Today I’m going to discuss tips and techniques for proper lacrosse goalie play when the ball is at X, a.k.a. behind the goal.
It’s a very dangerous spot on the field and most teams with a good attack will work their offense through X. So we definitely need to understand and practice how to defend this situation as a lax goalie.
Similar to other aspects of lacrosse goalie play, the right technique when the ball at X is all about position and angles.
Let’s get into it.
How to Play Feeds From Behind (X)
Let’s first discuss where we set up with our bodies when the ball is at X.
We start by dividing the goal in half with an imaginary stick perpendicular to the goal line.
Ball Directly Behind the Goal
When the ball is directly behind the goal, we’ll be straddling this imaginary stick so that we’re set up directly in front of the goal facing the feeder with the ball.
We should be set up at the point where the imaginary stick would end as seen in the image below. Never be standing directly on the goal line as this will leave us out of position when its time to make a save.
The one exception is for the goalies who play a very flat arc. They can be closer to the goal-line because when they pivot around to face a shot they’ll be in their flat arc.
For everyone else, our setup to play balls from back center X should look like this:
Ball Back Left of Goal
When the ball is back left, we set up on the opposite side of the goal. With our right foot touching where the top of this imaginary stick would be.
This is a little counterintuitive to many new goalies but it is the correct approach to proper backside positioning for lax goalies.
In this setup we’re always only one pivot away from being in the right position no matter what the feeder does – dodge, feed to his left, feed to his right.
The idea behind playing feeds from behind the goal in this way is that we’ll have maximum coverage of the goal when a feed is made to the crease area.
So when the ball is back left, we’re set up on the opposite side of the goal as seen in the image below.
Ball Back Right of Goal
Of course, when the ball is back right of the goal, we’ll do the exact opposite of what I described above.
When the ball is back right we’ll be set up on the left side of the goal with our left foot touching the top of the imaginary stick that we’re using to divide the goal into two.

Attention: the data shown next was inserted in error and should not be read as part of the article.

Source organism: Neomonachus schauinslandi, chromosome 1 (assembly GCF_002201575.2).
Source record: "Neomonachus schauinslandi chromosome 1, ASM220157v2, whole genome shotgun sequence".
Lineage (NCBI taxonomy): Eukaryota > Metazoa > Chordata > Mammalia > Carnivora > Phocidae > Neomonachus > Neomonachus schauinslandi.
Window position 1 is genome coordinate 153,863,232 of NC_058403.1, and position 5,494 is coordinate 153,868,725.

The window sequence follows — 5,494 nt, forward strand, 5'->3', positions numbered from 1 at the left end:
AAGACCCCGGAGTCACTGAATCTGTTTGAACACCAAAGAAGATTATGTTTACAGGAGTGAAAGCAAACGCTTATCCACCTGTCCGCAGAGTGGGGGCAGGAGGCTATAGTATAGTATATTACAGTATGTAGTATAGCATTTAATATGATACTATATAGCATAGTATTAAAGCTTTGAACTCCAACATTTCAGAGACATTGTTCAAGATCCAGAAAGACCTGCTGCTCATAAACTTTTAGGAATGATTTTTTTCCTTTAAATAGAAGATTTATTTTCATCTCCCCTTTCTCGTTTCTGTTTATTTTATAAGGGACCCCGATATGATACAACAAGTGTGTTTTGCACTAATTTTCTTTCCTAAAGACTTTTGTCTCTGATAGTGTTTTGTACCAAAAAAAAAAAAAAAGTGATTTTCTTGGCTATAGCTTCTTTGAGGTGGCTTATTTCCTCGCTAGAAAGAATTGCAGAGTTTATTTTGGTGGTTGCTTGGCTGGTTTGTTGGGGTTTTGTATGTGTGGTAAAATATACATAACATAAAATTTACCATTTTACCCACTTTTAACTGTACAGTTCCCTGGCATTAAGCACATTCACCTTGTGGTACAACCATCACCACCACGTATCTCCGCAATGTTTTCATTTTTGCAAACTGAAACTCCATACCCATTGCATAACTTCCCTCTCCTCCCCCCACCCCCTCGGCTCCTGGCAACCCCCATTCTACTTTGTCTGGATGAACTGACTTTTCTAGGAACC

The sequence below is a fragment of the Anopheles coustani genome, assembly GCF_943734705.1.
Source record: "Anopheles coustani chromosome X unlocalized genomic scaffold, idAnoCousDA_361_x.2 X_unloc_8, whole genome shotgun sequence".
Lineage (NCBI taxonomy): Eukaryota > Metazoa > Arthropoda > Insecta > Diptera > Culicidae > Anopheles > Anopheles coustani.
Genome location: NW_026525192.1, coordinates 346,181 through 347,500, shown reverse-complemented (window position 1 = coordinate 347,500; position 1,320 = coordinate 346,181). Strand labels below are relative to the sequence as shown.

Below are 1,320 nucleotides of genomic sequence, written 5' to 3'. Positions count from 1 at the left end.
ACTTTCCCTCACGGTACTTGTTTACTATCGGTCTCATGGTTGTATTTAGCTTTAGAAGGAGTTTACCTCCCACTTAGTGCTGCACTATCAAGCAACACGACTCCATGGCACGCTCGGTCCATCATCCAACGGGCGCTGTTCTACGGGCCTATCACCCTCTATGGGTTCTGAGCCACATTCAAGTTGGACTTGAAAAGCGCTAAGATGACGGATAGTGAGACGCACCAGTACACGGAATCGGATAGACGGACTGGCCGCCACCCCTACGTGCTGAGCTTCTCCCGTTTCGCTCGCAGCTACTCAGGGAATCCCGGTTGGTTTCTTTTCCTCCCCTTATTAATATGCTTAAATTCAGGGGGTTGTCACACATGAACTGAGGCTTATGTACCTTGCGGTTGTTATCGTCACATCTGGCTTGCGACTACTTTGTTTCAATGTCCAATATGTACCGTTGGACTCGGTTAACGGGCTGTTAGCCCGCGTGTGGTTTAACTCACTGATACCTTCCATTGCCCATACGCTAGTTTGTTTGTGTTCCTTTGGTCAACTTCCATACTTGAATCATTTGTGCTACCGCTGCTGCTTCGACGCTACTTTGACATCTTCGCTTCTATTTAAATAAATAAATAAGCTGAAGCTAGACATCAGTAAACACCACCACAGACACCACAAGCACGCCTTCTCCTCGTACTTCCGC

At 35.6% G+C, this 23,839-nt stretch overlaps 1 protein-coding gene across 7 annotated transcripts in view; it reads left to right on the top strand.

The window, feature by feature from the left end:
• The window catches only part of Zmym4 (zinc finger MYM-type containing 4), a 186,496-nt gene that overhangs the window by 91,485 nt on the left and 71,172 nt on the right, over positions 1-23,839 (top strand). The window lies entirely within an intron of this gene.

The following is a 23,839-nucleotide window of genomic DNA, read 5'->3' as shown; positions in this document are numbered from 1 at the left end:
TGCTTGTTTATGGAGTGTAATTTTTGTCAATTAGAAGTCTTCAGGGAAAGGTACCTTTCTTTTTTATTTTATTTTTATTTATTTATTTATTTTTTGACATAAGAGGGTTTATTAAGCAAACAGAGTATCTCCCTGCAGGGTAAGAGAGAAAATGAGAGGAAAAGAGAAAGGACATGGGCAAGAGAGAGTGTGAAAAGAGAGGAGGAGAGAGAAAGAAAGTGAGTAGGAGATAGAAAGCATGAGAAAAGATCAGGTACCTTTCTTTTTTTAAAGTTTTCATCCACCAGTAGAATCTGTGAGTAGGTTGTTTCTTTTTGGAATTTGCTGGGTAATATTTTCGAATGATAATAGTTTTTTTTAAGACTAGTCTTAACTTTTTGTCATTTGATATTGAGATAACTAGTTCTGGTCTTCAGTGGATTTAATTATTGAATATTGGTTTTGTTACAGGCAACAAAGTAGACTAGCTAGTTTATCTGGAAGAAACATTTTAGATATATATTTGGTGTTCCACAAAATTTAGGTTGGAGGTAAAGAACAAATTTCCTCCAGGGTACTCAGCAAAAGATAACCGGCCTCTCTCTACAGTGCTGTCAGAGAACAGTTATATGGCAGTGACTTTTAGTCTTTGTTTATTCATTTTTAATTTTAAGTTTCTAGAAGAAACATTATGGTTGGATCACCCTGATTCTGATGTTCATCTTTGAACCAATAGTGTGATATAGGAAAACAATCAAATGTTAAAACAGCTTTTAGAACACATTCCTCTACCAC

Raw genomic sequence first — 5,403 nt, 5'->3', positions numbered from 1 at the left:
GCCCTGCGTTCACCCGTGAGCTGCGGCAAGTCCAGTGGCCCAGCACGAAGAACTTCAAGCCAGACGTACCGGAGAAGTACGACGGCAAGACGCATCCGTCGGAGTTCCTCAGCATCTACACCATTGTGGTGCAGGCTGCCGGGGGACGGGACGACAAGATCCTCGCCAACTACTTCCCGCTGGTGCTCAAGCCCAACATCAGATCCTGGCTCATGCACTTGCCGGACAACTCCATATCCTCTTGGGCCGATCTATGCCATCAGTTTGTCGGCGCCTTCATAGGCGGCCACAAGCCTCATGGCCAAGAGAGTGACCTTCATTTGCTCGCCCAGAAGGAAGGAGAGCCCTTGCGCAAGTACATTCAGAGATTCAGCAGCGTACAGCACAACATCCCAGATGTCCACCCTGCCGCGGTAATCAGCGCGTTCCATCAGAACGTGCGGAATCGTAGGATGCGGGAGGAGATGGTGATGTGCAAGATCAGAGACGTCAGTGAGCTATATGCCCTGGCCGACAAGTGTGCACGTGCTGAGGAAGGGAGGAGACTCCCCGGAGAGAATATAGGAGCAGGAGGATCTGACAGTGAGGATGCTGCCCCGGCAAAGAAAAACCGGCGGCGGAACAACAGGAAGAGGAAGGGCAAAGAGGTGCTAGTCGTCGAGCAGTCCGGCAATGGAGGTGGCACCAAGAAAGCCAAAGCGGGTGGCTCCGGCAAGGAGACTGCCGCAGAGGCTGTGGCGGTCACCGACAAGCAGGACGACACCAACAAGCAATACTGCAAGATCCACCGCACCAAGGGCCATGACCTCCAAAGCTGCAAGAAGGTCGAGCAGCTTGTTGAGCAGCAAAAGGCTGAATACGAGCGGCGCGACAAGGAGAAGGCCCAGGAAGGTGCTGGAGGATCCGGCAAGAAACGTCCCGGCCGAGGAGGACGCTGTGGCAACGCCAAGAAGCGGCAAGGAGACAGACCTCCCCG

Remember in all 3 situations to call out the position of the ball on the field so your entire defense is aware of where the ball is. This is especially important with the ball at X since most defenders will not be able to see the ball.
Pivot On the Feed / Pivot and Step on the Dodge
With the proper goalie positioning when the ball is at X, we’re always just one quick pivot away from being in perfect position to make a save.
When a feed does come, the goalie will need to make a quick pivot to get into the right position and cut off the angle for the attackman receiving the feed.
We always follow the ball with our pivot. That is, keep your chest facing the ball. NEVER turn your back to the ball.
For example, if the ball is back left, we’re setup on the opposite side of the goal (like the image above).
If the feeder passes front side, we’ll pivot on our right foot to get into position to make a save.
Notice the space disappear as the coach makes the pivot to put himself into perfect position to make a save.
If the ball is passed to the back side (right side in this example), we’ll pivot on our left foot putting us against the pipe and perfectly setup to make a save.
Handling Dodges from X
We’ve covered what to do in the event of a back-side and front-side feed from an attackman behind the goal. Now, what do lax goalies do when the attacker drives to the goal from X?
When it becomes clear the attacker is going to goal, he’s no longer a feeder, he’s now a dodger. This is typically when he’s about 2 yards below goal line extended and you can see he or she’s looking to score, not pass. There’s a clear difference.